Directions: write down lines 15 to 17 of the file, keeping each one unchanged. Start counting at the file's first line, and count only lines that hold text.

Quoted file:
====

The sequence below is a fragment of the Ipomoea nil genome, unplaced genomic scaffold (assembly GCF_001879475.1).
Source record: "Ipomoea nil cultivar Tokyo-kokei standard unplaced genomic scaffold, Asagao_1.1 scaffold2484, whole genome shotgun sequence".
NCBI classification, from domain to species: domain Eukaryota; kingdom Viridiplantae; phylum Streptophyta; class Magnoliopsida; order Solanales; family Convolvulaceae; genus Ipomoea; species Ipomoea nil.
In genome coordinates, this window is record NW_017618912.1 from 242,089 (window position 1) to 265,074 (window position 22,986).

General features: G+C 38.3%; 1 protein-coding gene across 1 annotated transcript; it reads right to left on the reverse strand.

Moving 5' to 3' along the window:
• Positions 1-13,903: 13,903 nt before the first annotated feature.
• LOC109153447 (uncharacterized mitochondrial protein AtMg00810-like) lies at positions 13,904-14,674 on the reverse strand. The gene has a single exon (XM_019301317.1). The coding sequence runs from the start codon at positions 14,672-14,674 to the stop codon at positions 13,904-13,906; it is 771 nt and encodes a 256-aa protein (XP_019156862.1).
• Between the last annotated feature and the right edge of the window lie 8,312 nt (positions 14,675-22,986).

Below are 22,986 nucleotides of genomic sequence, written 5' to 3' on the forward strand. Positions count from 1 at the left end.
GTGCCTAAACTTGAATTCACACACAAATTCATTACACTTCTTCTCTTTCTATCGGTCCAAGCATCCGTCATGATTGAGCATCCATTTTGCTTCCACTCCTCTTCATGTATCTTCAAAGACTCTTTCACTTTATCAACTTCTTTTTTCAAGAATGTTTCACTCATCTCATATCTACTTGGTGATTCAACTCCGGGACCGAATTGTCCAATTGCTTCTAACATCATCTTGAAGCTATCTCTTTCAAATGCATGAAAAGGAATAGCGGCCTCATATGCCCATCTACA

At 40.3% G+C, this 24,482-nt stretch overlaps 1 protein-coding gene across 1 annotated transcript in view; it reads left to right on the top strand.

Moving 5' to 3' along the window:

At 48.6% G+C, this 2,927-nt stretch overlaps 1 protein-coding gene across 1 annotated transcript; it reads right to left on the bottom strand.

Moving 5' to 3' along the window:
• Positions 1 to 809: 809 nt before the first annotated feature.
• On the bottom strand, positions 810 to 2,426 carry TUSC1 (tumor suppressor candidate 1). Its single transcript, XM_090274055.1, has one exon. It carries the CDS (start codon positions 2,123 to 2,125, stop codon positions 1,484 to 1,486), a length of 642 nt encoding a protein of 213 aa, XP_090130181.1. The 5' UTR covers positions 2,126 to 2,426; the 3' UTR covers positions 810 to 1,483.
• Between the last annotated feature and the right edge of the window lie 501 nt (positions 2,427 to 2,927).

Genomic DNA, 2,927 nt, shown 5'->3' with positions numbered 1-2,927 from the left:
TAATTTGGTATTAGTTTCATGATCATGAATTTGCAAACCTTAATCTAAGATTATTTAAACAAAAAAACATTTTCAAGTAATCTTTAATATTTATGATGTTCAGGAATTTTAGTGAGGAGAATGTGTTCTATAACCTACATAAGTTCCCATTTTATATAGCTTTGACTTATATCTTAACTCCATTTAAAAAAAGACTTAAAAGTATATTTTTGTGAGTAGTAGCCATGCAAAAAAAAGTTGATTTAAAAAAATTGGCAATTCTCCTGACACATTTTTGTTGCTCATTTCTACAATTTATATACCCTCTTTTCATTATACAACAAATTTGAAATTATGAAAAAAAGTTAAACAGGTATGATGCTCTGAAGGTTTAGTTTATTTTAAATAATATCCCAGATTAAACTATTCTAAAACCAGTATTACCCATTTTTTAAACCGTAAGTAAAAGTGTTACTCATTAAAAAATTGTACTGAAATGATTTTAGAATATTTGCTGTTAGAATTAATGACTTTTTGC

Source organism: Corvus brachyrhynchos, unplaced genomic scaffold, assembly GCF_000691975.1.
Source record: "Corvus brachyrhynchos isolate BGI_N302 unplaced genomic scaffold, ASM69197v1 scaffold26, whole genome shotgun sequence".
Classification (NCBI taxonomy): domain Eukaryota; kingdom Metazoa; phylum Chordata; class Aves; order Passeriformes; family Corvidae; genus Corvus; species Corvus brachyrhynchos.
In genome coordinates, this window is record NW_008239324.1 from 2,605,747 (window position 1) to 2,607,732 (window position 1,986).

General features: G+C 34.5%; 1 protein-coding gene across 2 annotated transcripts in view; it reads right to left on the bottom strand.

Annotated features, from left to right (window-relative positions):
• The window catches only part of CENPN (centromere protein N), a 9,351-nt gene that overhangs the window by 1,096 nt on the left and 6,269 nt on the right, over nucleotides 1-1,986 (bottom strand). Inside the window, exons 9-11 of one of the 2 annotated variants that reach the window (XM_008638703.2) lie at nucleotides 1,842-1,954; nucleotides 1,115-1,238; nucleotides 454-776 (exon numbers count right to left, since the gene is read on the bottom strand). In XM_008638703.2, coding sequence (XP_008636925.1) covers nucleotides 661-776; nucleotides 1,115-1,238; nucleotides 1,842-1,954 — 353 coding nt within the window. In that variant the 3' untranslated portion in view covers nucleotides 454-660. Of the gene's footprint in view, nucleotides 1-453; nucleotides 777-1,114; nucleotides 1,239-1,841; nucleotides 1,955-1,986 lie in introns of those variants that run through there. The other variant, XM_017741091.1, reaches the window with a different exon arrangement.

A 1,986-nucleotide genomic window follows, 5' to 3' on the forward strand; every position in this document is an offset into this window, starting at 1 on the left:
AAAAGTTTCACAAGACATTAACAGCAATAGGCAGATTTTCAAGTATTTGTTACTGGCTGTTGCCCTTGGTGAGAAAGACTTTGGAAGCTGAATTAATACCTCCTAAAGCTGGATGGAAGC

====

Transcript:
Moving 5' to 3' along the window:
• Positions 1 to 809: 809 nt before the first annotated feature.
• On the bottom strand, positions 810 to 2,426 carry TUSC1 (tumor suppressor candidate 1). Its single transcript, XM_090274055.1, has one exon. It carries the CDS (start codon positions 2,123 to 2,125, stop codon positions 1,484 to 1,486), a length of 642 nt encoding a protein of 213 aa, XP_090130181.1. The 5' UTR covers positions 2,126 to 2,426; the 3' UTR covers positions 810 to 1,483.